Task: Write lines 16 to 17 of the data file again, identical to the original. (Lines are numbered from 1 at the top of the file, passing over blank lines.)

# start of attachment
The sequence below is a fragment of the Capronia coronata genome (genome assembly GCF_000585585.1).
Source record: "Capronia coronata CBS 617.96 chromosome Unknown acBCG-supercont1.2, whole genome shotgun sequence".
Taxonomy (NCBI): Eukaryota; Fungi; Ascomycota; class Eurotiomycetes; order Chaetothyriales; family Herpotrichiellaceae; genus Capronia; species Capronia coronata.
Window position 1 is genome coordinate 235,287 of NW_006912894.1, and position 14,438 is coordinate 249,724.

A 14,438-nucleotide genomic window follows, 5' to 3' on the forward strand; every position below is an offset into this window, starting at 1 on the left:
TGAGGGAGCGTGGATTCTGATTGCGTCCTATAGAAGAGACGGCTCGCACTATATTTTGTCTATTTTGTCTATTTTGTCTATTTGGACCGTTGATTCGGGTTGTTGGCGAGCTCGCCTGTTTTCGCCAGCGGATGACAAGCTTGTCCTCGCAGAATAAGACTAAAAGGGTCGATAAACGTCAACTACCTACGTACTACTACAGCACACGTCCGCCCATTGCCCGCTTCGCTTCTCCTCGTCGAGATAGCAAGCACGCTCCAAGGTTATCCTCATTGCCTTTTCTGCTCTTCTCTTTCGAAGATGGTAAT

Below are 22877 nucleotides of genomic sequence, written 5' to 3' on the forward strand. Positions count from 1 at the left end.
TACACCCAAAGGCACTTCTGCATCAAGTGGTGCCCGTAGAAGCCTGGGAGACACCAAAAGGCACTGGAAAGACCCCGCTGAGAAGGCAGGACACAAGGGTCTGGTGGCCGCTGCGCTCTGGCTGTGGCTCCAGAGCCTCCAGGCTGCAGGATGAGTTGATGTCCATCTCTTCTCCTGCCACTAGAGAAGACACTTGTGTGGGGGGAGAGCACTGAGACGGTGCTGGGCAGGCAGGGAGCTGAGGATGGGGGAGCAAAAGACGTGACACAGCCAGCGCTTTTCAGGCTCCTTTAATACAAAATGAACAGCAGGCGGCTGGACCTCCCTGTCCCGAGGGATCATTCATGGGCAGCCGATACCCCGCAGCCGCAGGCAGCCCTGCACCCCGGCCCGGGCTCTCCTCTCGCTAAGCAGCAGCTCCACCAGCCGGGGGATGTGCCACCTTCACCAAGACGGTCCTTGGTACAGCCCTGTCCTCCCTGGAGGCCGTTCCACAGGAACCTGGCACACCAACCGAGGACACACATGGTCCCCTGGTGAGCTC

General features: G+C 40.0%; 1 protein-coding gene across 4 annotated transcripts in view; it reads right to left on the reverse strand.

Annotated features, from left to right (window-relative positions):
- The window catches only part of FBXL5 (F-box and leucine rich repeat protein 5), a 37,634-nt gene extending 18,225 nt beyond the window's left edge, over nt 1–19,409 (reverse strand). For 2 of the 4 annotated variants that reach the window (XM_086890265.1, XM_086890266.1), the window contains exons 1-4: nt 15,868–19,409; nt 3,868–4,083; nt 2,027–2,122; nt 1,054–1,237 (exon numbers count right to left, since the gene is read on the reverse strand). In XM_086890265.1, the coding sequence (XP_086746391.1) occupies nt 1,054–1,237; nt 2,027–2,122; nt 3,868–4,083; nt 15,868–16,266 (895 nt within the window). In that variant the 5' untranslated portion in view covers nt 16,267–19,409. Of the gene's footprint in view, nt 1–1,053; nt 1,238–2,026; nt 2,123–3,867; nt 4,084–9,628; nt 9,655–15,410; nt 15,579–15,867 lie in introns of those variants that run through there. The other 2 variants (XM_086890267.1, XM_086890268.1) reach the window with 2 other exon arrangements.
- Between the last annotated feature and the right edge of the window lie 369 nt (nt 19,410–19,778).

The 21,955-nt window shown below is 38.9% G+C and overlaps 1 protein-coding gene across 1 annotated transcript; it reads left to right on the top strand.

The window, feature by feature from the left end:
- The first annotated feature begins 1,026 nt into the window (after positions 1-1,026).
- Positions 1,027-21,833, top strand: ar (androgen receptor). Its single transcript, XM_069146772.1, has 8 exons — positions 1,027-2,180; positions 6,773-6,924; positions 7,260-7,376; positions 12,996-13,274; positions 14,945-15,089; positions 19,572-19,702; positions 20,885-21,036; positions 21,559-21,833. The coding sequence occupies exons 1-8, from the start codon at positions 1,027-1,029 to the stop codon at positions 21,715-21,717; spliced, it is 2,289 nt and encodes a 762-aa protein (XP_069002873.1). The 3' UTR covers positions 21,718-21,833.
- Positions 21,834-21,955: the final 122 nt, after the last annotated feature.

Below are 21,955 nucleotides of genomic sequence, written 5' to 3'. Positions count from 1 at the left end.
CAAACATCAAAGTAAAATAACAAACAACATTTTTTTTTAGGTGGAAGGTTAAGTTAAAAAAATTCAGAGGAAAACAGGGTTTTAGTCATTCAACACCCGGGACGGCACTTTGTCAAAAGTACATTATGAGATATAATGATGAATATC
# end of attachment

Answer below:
- Positions 1,027-21,833, top strand: ar (androgen receptor). Its single transcript, XM_069146772.1, has 8 exons — positions 1,027-2,180; positions 6,773-6,924; positions 7,260-7,376; positions 12,996-13,274; positions 14,945-15,089; positions 19,572-19,702; positions 20,885-21,036; positions 21,559-21,833. The coding sequence occupies exons 1-8, from the start codon at positions 1,027-1,029 to the stop codon at positions 21,715-21,717; spliced, it is 2,289 nt and encodes a 762-aa protein (XP_069002873.1). The 3' UTR covers positions 21,718-21,833.
- Positions 21,834-21,955: the final 122 nt, after the last annotated feature.